Owen Pomery’s new book Victory Point is a gloriously sun kissed tale of a walk down memory lane as Ellen returns home to the coastal town where she grew up with her father. What follows is an effortlessly charming and gloriously conceived thought piece on returning home, based in one of the most unique settings we have seen in a comic.
Publisher: Avery Hill Publishing
Writer: Owen D Pommery
Artist: Owen D Pommery
Price: £14.99 from Avery Hill Publishing
Victory Point is one of those books which appears simple and lightweight on first impressions, yet is layered with subtle intricacies that you absorb slowly, as you digest and inhabit it. There are so many hidden depths and little touches in there that make this into a compelling read, yet they aren’t showy or in your face they are just immaculately placed, in order to create this wonderful mood for a story.
The story in question follows a young woman returning home to her childhood town and is nice enough when considered in isolation. Pommery handles the dialogue and characters well, however on first impressions it lacks a certain depth or substance to it. Ellen wonders around and meets old school friends and goes for a swim in a cove before visiting her father and then going home. However, Victory Point is as much about the ambience of the story as it is the actions. While some returns to a home town can bring about trauma or revisit old unopened wounds, this feels like a largely positive experience (even when encountering past sadness), and it sees Ellen reminded about what is important in her life – something which we could all do with a bit of at the moment!
This relatively simple story is expanded and made into something truly wonderful by Pommery’s exquisite visuals. His characters all have these small pin prick like eyes which reminded us of A New Jerusalem, while the overall tone feels both very British in the tradition of Raymond Briggs and Posy Simmonds, but also quite European in it’s confidence and calmness. It also has the meticulousness of Frank Quiteley in the architecture and landscape and the whole thing feels incredible studied and careful at the same time.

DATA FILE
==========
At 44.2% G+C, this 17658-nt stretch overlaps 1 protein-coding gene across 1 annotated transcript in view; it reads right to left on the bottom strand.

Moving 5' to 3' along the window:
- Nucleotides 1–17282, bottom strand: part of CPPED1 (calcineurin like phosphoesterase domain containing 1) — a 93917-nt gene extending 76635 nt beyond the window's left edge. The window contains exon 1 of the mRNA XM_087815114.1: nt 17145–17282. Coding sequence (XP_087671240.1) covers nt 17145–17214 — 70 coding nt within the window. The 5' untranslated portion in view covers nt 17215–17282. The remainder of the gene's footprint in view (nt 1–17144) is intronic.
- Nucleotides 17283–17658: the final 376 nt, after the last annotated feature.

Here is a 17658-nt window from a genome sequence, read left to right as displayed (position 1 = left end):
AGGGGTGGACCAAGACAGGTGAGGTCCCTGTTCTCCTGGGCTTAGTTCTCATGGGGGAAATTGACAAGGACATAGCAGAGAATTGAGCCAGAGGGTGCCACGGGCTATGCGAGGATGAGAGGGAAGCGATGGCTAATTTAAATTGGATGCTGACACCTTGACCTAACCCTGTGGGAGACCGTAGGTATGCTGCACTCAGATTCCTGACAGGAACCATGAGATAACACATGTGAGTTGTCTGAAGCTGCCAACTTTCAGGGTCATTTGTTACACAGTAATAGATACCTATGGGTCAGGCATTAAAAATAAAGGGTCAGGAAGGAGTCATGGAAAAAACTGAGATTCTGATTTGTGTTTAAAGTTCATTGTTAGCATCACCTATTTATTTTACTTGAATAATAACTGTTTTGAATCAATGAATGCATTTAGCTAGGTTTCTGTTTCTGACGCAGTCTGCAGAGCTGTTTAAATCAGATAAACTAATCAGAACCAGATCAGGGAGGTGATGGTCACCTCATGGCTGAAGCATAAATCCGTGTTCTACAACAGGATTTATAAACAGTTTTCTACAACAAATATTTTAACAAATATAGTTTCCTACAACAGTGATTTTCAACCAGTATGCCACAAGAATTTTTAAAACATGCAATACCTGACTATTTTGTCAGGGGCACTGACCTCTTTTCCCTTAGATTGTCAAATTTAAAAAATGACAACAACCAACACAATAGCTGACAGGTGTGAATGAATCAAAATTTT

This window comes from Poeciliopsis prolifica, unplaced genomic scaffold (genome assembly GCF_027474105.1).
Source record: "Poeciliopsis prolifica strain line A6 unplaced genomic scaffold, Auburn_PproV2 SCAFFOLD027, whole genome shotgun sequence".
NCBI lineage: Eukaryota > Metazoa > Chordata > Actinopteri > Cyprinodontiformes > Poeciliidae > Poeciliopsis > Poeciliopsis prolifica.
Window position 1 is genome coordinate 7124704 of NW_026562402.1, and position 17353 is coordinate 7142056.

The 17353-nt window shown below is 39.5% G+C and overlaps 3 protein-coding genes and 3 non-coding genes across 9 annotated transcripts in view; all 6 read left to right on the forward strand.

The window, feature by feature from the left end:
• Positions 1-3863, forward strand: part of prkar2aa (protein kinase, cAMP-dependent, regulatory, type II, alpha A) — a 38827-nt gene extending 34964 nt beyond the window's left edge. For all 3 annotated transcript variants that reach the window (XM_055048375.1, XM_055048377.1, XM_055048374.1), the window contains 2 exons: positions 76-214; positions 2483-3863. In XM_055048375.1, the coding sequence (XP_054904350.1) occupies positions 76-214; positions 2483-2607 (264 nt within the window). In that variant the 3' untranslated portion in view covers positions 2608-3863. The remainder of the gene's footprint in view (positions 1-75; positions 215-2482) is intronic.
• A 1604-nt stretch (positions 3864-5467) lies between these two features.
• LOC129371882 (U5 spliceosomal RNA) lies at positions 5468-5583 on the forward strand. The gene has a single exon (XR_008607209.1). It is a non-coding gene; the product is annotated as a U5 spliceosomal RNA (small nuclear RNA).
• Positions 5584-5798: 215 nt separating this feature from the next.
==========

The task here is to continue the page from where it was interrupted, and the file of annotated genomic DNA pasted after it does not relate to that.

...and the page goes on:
It is the landscape which is the star of the show for us in Victory Point though – or more accurately the architecture. The village of Victory Point is styled as being a kind of Portmeirion-esque architectural anomaly designed by a [fictious?] architect named ML Schreiber. An idealistic community designed to bring art culture and diversity to the coast, instead it becomes a victim of it’s own esoteric-ness and it stifles what it has attempted to create. Whether that is preventing more ethnically diverse residents, or creating an observatory which no one uses any more. However it is the buildings which make the atmosphere so rich and Pommery has created this wonderful faded modernism to Victory Point. While you can see it once had a sleakness to it, those building are now lived in and starting to feel worn, and this then reflects Ellen’s journey through the town as she echoes those sentiments in her own life.
Pommery’s artwork has this fine detail to it, as well as a gloriously sunny colour palette that makes it feel like a Mediterranean island, but it has something quintessentially English about it too. Whether it is a real place or not is an interesting question you find yourself asking as you read it (and then you find yourself Googling afterwards), The location and presentation work in perfect harmony to create this truly unique place and with it a wonderfully quirky and subtly told story.
Victory Point is one of those books where it is difficult to truly articulate why it is so wonderful. It just has this languid charm to it. It feels effortless in it’s story telling as Ellen meanders from conversation to conversation, stopping on the way to have a swim, and then have a coffee. It reminded us of Lizzie Stewarts’ Walking Distance with it’s almost stream of consciousness style, as well as Jon McNaught’s Kingdom and even Kat Chapman’s Follow me In for it’s meticulous subtly.
It’s another glorious read from Avery Hill and a completely different book from the last work we saw from Owen – the outrageous Megatherium Club in Reads – however its is one of those books which we find ourselves returning to and continuing to think about long after we finished reading it. Victory Point is the kind of place you want to inhabit, and Ellen’s journey of self discovery feels like a travel guide through this wonderful place rather than a deep rooted personal examination of the soul. As such this make Victory Point into one of those engaging and wonderful books that you have to experience rather than simply read.